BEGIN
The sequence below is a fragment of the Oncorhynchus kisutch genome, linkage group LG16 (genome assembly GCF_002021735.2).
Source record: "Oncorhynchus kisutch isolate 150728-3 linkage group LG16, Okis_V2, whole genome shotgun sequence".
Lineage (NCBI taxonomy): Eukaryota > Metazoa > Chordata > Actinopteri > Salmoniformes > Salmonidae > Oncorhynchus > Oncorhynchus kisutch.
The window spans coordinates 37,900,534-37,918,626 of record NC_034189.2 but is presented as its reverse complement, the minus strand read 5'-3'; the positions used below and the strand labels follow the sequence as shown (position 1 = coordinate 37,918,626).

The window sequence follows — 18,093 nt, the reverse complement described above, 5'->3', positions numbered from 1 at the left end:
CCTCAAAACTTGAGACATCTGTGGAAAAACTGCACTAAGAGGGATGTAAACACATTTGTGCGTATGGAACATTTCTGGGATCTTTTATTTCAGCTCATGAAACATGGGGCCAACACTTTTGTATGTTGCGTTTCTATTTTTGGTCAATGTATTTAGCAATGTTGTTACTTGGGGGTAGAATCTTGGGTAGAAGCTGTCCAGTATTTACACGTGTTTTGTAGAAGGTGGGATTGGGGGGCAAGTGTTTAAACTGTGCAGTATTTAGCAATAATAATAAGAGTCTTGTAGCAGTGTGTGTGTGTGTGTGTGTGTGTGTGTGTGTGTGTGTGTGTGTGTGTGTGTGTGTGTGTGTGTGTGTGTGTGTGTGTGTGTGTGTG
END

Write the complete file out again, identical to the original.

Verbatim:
The sequence below is a fragment of the Oncorhynchus kisutch genome, linkage group LG16 (genome assembly GCF_002021735.2).
Source record: "Oncorhynchus kisutch isolate 150728-3 linkage group LG16, Okis_V2, whole genome shotgun sequence".
Lineage (NCBI taxonomy): Eukaryota > Metazoa > Chordata > Actinopteri > Salmoniformes > Salmonidae > Oncorhynchus > Oncorhynchus kisutch.
The window spans coordinates 37,900,534-37,918,626 of record NC_034189.2 but is presented as its reverse complement, the minus strand read 5'-3'; the positions used below and the strand labels follow the sequence as shown (position 1 = coordinate 37,918,626).

The window sequence follows — 18,093 nt, the reverse complement described above, 5'->3', positions numbered from 1 at the left end:
CCTCAAAACTTGAGACATCTGTGGAAAAACTGCACTAAGAGGGATGTAAACACATTTGTGCGTATGGAACATTTCTGGGATCTTTTATTTCAGCTCATGAAACATGGGGCCAACACTTTTGTATGTTGCGTTTCTATTTTTGGTCAATGTATTTAGCAATGTTGTTACTTGGGGGTAGAATCTTGGGTAGAAGCTGTCCAGTATTTACACGTGTTTTGTAGAAGGTGGGATTGGGGGGCAAGTGTTTAAACTGTGCAGTATTTAGCAATAATAATAAGAGTCTTGTAGCAGTGTGTGTGTGTGTGTGTGTGTGTGTGTGTGTGTGTGTGTGTGTGTGTGTGTGTGTGTGTGTGTGTGTGTGTGTGTGTGTGTGTGTG